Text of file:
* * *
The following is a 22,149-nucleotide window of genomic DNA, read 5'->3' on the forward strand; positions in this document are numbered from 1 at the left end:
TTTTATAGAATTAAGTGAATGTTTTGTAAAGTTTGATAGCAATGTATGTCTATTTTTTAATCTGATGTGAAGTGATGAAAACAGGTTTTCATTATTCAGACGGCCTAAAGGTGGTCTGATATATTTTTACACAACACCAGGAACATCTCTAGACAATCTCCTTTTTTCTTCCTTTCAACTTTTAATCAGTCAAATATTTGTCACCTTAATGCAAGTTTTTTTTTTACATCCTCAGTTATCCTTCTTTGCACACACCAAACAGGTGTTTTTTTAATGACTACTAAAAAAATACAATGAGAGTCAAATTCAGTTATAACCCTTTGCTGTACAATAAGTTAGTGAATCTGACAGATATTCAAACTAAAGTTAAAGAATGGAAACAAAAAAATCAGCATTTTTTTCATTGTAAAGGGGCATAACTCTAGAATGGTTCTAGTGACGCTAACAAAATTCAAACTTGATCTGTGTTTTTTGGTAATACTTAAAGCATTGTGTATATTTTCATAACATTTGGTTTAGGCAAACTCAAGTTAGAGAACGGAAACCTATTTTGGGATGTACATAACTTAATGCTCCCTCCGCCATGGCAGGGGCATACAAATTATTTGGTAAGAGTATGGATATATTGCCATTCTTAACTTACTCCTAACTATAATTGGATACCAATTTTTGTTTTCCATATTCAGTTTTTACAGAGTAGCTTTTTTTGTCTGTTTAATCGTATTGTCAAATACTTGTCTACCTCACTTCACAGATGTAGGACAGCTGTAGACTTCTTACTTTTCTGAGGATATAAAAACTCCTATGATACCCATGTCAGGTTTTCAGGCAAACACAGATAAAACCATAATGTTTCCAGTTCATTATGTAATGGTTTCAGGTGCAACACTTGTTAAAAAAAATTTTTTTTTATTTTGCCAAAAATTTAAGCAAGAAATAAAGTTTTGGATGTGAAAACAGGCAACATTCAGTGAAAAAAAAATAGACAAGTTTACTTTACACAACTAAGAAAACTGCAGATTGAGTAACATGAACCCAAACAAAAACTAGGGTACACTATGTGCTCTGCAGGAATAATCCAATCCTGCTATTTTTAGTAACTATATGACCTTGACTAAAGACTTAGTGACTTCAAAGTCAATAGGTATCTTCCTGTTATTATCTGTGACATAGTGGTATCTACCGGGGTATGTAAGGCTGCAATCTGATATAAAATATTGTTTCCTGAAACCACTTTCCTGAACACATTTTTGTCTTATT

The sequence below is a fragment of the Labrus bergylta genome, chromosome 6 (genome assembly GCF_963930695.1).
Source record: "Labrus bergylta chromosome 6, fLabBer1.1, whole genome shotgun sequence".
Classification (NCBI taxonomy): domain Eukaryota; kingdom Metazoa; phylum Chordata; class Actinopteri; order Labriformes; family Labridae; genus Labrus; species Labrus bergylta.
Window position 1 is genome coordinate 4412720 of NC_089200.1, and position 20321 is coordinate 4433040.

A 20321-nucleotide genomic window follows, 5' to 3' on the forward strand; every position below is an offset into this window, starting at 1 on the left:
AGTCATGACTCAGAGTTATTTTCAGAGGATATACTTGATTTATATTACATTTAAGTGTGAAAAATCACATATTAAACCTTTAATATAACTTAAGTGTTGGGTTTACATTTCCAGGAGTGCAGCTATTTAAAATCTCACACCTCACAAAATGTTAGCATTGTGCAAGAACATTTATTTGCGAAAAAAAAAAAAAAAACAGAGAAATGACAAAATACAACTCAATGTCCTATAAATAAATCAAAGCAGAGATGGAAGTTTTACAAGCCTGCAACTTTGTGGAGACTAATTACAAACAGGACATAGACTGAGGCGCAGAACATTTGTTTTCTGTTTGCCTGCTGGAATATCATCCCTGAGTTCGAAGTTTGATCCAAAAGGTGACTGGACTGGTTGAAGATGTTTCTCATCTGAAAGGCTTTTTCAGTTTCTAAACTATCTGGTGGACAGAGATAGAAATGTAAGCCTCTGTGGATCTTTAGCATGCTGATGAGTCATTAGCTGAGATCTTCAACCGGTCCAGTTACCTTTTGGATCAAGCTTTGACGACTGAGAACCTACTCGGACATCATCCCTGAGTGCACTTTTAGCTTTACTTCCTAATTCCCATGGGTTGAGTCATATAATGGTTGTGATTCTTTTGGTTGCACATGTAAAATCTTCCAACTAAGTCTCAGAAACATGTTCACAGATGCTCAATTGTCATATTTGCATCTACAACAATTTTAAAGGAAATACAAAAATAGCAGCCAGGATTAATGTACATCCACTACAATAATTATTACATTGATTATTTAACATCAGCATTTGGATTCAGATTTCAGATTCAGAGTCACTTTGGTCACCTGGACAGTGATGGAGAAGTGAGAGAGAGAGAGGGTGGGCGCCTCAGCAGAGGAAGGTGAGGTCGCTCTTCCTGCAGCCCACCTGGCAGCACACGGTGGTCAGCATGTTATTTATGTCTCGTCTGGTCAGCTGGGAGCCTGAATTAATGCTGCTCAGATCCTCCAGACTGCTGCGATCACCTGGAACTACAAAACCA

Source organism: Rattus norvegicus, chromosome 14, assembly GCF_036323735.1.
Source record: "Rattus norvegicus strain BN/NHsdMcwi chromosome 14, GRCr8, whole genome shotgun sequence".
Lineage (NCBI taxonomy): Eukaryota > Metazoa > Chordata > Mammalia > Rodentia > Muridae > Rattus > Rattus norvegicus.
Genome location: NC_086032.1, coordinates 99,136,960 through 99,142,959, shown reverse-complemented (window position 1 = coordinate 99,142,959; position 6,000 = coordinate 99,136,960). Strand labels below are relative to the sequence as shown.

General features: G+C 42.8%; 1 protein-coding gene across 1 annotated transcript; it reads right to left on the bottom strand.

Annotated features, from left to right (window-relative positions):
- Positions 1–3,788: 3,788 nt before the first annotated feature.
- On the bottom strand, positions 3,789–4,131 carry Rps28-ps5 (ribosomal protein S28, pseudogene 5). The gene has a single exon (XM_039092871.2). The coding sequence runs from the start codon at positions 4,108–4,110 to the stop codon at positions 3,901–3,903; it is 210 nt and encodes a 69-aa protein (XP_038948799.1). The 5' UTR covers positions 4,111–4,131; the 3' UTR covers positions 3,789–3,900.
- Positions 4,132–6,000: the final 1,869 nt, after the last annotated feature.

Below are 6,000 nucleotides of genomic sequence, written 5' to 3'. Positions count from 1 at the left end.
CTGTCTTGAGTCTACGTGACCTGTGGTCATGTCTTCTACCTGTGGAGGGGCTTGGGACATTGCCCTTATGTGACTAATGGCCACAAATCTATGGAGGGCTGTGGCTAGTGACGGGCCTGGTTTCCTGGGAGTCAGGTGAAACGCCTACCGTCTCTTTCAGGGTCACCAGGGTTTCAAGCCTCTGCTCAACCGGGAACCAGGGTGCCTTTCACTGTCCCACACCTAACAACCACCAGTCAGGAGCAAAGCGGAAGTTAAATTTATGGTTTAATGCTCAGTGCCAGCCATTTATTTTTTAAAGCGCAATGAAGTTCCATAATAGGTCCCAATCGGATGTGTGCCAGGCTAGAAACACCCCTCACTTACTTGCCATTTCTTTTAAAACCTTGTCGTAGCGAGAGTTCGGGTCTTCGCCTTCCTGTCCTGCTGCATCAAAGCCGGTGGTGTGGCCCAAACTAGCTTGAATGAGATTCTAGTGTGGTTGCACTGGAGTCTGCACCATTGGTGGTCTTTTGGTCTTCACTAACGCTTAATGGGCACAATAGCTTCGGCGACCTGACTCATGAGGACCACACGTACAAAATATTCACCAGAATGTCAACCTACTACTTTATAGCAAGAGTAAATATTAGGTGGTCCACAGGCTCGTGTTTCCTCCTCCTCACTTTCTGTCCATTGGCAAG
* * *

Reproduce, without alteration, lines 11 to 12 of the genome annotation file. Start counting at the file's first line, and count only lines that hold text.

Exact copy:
Lineage (NCBI taxonomy): Eukaryota > Metazoa > Chordata > Mammalia > Rodentia > Muridae > Rattus > Rattus norvegicus.
Genome location: NC_086032.1, coordinates 99,136,960 through 99,142,959, shown reverse-complemented (window position 1 = coordinate 99,142,959; position 6,000 = coordinate 99,136,960). Strand labels below are relative to the sequence as shown.